There is perhaps no position in all of sports that is more physically demanding than that of the running back. While the job of carrying the football may sound simple, the hard hits from all angles can quickly and suddenly take a large toll. It seems every season at least one young, talented running back is lost for the season due to injury. The start of the next season offers the toughest questions to fans and fantasy owners. The largest concern is the player's ability to return at the same level of performance he had prior to the injury. Returning to action too early could result in aggravating the ailment. Before drafting a player on the mend it is important to evaluate the timetable for their return and their potential for the upcoming season.
New car smell
After being selected fifth overall in the 2005 NFL Draft by the Tampa Bay Buccaneers, running back Cadillac Williams quickly exploded onto the scene, posting three consecutive 100-yard games to start his career, an NFL first. Cadillac rushed for 434 yards in those first three games, the most rushing yards in league history to begin a rookie campaign. Despite the early success, some were worried about the heavy workload head coach John Gruden was putting on his young rookie.
Williams had carried the ball 88 times in the historic three-game span; he had developed foot as well as hamstring issues in Week 4, keeping him out of the next two games and rendering him ineffective for the following three. In the remaining seven regular season games, Williams would exceed 100 yards in three games and post at least 80 rushing yards in all but one. Williams was hampered by injuries, but he finished the regular season with six 100-yard games and led all rookies with 1,178 rushing yards, securing him NFL Offensive Rookie of the Year honors.
Up on blocks
The following two seasons would be far from kind to Cadillac. In 2006, he would struggle again with injury and also played behind a less effective offensive line. Williams managed just two 100-yard games, and missed the final two weeks, finishing his disappointing sophomore season with only 798 yards rushing. Things only became worse in 2007, as in Week 4 Williams would suffer a season-ending knee injury. Williams sustained a torn patella tendon in his right leg, which is worse than the more common anterior cruciate ligament tear. The injury was thought to be career-threatening when it occurred, but it now appears to be more a question of when, not if, Williams will resume his career.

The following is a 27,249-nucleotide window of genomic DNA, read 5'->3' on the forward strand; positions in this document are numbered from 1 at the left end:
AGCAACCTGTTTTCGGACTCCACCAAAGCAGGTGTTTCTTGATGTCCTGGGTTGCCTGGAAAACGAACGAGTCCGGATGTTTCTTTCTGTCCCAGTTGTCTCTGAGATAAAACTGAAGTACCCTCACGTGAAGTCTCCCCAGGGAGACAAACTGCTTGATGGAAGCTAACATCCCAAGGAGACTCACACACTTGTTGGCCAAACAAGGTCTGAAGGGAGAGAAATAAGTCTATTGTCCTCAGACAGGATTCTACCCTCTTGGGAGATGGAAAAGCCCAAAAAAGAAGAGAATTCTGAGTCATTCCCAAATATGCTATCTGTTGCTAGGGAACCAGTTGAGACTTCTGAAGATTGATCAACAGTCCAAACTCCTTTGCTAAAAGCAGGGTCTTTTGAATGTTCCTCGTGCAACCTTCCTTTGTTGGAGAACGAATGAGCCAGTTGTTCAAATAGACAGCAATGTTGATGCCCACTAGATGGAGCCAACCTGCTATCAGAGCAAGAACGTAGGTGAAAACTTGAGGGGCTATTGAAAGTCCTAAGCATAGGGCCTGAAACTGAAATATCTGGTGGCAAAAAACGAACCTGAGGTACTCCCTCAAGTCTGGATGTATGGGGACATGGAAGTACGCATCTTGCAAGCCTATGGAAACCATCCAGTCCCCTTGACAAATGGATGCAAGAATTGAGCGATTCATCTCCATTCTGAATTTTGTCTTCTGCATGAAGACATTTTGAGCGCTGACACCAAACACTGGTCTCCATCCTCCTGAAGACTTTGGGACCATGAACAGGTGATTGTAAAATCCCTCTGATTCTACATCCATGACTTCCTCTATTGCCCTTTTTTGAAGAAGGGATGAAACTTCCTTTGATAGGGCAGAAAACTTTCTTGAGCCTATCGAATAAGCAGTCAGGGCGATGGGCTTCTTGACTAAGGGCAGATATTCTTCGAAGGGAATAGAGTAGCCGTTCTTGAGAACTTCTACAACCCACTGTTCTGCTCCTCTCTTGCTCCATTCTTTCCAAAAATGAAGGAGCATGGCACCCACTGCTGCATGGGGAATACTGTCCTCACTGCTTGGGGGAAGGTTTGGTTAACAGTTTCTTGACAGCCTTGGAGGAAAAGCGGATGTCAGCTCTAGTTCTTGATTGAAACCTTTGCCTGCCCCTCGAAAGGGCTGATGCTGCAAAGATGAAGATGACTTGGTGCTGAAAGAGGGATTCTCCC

Williams is currently working his way back onto the field, but his ability to contribute this season remains questionable. The Buccaneers have made moves this offseason that indicate they are not going to rush Williams back. Veteran running back Michael Bennett was re-signed and halfback Warrick Dunn signed as a free agent. Meanwhile, projected starting running back Earnest Graham is discussing a contract extension with the club. With a depth chart full of healthy backs, it's very possible Williams will open the year on the Physically Unable to Perform (PUP) list, which would mean no practicing or playing with the team for the first six weeks of the season. Placing Williams on the PUP would allow him more time to heal without the more drastic step of putting him on Injured Reserve, which would end his season immediately.
Fantasy football outlook
Come draft day, those in single-year leagues should bypass Williams entirely. His injury is simply too devastating to assume he'll be ready to contribute this season. The Buccaneers have made plans to do without him in 2008, and fantasy owners need to do the same. Even if he does return to the field this season, Williams still figures to face a lot of competition for carries, primarily from Graham, who is coming off an impressive year. However, while he should be ignored in single-year leagues, Williams remains a viable option in keeper leagues that have full retention.
About Eric McClung
Eric McClung has been profiled by the FSWA for covering the fantasy sports spectrum and is a two-time award finalist. He's also made several appearances in print and on radio. McClung began contributing to KFFL in 2008 and currently serves as one of KFFL's featured fantasy NASCAR experts.
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